Then if you put google analytics on this page you will be able to track how many visitors get this wrong and visit this page, and if you find it very low then next time the address comes up for registration you let it go. But it is a good idea to at least think about it.


While it’s perfect for people with names like Smith or Jones, but what about those who have first or especially last names that are difficult to say let alone spell in a web address. If you have a name that is complicated to spell or is very long, maybe think if there is any way you can shorten it or make it simpler for someone to remember or type incorrectly. Just remember all you want to achieve is for the customer to get to your website. If they type in a shortened version of your name and then on your website, they see the full version then they will put it together, but don’t always count on that.

Or you could register the full version and the shortened version and use the shortened version on your business card / car etc and redirect it to the full version website and use the full version website address for online linking and everything else.


When you have a website you have an international audience. When the web first launched every website was a .com, there were no .com.au or .com.uk anything like that. So when you register your web address in your country, if the .com version is available, get it! If you don’t and someone types .com and forget the .au at the end of your web address guess what, Error page.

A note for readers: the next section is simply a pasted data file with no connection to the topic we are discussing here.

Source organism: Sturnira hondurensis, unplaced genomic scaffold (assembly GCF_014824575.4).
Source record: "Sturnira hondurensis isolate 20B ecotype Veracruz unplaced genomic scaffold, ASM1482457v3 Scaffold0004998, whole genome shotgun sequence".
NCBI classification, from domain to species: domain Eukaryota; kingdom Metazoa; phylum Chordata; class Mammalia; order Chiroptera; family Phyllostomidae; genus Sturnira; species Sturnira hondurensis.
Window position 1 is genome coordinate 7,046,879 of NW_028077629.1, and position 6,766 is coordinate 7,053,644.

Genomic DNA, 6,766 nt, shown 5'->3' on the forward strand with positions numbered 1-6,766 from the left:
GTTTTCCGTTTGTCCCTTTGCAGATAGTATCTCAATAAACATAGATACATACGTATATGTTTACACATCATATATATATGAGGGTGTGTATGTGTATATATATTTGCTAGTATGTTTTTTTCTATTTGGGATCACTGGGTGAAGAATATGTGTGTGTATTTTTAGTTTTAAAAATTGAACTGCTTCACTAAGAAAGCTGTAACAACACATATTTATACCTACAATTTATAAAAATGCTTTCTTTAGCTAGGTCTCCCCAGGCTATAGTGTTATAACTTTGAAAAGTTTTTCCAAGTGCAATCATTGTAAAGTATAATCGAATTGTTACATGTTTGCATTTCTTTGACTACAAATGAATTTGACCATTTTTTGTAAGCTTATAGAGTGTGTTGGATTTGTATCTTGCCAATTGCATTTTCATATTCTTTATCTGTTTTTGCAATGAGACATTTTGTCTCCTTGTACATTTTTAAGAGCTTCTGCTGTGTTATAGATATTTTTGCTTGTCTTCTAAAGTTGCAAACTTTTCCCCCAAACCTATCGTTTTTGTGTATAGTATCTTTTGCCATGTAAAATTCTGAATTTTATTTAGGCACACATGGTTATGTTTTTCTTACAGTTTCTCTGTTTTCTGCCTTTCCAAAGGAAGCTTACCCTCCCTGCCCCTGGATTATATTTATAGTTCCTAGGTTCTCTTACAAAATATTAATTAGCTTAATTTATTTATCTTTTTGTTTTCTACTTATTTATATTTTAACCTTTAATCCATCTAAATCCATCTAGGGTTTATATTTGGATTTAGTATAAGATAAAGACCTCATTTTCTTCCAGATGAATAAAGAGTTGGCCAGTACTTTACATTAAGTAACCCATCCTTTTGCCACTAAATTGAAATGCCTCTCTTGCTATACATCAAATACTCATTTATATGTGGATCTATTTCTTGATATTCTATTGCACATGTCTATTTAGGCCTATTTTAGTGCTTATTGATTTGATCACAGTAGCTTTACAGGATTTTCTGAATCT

A .com website can cost you as little as $9. It’s a small price to pay when setting up your online business.

When you get your .com website you put a redirect on it to your main address which will be your .com.au one or the country your in. There is nothing stopping you to do it the other way around either. It’s good to have both if you can get it.

Above the “o” was left out of photography in the email address.


There is a level of professionalism and trust when it comes to dealing with customers using an email address from your website. By this I mean if I reply to a customer it comes from info @ mattlauder.com.au not from mattlauder @ gmail.com. When your email comes from your site it looks good. Now with everything that has been talked about regarding complicated website addresses, this is where you can come unstuck. Yes google will correct a customer to what they meant, filled in the blanks for the incorrect spelling of a name, but where you will lose out is email. If a customer has to type in your email address and makes a mistake at all, it will result in the email never gets to you. Never and it is up to them to correct and find the error and redo. There is no google safety net to help.